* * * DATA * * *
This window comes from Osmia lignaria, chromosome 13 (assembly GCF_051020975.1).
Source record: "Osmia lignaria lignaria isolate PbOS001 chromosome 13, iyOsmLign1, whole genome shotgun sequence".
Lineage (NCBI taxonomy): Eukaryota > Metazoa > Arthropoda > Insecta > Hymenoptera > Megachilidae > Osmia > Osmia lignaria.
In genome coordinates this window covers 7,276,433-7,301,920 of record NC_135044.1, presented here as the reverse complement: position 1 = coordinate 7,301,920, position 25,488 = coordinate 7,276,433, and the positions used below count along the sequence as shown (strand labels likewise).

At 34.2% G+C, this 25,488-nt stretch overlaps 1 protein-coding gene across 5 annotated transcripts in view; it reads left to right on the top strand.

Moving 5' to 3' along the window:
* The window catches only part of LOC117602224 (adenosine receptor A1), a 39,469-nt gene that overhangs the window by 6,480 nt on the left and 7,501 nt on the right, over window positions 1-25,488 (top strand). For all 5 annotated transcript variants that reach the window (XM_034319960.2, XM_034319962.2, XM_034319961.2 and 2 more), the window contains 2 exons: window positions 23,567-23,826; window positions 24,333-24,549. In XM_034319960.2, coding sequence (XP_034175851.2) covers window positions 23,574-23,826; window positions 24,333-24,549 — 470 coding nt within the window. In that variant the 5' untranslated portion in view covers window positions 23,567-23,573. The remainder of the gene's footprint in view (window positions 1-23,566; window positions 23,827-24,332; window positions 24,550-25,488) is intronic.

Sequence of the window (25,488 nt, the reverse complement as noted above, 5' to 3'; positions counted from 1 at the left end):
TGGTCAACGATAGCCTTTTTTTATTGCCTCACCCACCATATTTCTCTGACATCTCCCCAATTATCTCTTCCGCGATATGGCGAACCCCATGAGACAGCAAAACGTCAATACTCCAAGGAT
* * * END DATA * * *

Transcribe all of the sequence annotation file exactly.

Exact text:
This window comes from Osmia lignaria, chromosome 13 (assembly GCF_051020975.1).
Source record: "Osmia lignaria lignaria isolate PbOS001 chromosome 13, iyOsmLign1, whole genome shotgun sequence".
Lineage (NCBI taxonomy): Eukaryota > Metazoa > Arthropoda > Insecta > Hymenoptera > Megachilidae > Osmia > Osmia lignaria.
In genome coordinates this window covers 7,276,433-7,301,920 of record NC_135044.1, presented here as the reverse complement: position 1 = coordinate 7,301,920, position 25,488 = coordinate 7,276,433, and the positions used below count along the sequence as shown (strand labels likewise).

At 34.2% G+C, this 25,488-nt stretch overlaps 1 protein-coding gene across 5 annotated transcripts in view; it reads left to right on the top strand.

Moving 5' to 3' along the window:
* The window catches only part of LOC117602224 (adenosine receptor A1), a 39,469-nt gene that overhangs the window by 6,480 nt on the left and 7,501 nt on the right, over window positions 1-25,488 (top strand). For all 5 annotated transcript variants that reach the window (XM_034319960.2, XM_034319962.2, XM_034319961.2 and 2 more), the window contains 2 exons: window positions 23,567-23,826; window positions 24,333-24,549. In XM_034319960.2, coding sequence (XP_034175851.2) covers window positions 23,574-23,826; window positions 24,333-24,549 — 470 coding nt within the window. In that variant the 5' untranslated portion in view covers window positions 23,567-23,573. The remainder of the gene's footprint in view (window positions 1-23,566; window positions 23,827-24,332; window positions 24,550-25,488) is intronic.

Sequence of the window (25,488 nt, the reverse complement as noted above, 5' to 3'; positions counted from 1 at the left end):
TGGTCAACGATAGCCTTTTTTTATTGCCTCACCCACCATATTTCTCTGACATCTCCCCAATTATCTCTTCCGCGATATGGCGAACCCCATGAGACAGCAAAACGTCAATACTCCAAGGAT